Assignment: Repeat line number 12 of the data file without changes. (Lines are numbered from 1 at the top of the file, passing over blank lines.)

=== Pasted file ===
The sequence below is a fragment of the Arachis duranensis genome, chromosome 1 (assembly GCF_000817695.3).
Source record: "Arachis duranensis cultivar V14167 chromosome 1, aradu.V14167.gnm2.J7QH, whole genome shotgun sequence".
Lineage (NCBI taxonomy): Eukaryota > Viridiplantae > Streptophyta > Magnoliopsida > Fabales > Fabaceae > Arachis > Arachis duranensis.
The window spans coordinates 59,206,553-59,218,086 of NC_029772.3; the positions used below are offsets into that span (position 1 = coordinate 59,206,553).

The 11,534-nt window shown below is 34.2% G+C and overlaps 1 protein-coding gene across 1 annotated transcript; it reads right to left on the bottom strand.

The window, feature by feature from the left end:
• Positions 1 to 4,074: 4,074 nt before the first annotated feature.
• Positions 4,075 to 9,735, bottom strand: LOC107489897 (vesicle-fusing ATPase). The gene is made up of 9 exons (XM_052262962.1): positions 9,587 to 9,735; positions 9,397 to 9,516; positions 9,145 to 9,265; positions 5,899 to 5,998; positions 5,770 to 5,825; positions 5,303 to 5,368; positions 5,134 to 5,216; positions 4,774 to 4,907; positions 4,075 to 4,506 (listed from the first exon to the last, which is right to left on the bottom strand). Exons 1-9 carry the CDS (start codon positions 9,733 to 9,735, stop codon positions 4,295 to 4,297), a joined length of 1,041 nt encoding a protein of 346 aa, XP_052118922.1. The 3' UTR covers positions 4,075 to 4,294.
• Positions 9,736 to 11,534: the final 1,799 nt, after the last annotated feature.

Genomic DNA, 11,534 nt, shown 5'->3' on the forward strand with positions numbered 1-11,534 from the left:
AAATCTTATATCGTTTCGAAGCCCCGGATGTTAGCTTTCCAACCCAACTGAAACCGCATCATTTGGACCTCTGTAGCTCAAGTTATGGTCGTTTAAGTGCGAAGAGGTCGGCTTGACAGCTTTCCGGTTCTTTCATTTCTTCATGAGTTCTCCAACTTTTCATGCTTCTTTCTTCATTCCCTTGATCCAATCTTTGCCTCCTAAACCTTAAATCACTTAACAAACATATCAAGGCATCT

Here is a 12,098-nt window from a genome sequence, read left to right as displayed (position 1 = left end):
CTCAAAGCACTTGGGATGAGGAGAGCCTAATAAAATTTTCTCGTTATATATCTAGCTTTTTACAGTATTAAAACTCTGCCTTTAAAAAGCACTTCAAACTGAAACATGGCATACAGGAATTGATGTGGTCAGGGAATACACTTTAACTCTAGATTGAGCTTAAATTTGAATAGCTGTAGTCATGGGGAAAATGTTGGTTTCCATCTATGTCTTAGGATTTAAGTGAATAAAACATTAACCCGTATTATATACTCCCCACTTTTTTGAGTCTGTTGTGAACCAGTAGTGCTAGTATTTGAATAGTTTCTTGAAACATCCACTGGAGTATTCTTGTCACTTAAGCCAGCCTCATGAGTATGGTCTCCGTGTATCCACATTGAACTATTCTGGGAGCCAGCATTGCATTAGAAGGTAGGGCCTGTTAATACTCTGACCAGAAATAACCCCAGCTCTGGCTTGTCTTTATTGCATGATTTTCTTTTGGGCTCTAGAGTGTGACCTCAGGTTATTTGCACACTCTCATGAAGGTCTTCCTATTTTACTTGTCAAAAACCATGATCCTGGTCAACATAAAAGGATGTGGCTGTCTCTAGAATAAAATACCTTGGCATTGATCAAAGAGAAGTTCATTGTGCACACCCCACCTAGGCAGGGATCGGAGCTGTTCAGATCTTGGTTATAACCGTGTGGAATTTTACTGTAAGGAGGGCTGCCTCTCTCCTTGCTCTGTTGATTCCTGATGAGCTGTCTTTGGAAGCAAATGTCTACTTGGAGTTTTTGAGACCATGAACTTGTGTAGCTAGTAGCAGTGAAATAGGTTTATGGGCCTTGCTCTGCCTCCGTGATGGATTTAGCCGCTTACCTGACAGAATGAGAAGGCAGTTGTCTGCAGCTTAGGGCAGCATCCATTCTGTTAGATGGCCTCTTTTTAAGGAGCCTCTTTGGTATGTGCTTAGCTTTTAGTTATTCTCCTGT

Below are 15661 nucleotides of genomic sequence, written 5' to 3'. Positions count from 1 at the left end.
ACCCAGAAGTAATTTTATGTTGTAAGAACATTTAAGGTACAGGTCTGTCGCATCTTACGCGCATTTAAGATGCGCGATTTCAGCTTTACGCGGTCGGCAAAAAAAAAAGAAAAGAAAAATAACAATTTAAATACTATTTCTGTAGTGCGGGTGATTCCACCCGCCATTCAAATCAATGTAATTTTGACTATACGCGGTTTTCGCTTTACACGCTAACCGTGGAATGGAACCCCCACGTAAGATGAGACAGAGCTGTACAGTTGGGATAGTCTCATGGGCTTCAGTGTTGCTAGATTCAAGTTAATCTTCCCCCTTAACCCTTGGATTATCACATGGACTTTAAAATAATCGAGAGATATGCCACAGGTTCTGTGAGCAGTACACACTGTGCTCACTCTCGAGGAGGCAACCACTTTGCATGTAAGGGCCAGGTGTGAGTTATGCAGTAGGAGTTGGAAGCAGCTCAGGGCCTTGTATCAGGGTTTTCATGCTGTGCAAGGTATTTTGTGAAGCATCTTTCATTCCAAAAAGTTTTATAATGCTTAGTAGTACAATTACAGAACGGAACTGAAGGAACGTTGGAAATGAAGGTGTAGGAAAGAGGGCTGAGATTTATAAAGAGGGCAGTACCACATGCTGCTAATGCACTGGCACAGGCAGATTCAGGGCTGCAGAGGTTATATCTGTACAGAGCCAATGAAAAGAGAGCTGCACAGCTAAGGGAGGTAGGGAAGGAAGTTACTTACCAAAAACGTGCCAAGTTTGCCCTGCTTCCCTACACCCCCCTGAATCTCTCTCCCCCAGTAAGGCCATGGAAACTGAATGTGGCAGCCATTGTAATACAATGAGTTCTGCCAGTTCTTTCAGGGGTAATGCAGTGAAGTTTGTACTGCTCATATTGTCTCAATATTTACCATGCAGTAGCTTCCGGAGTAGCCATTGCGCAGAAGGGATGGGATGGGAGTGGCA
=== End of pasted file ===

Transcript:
Here is a 12,098-nt window from a genome sequence, read left to right as displayed (position 1 = left end):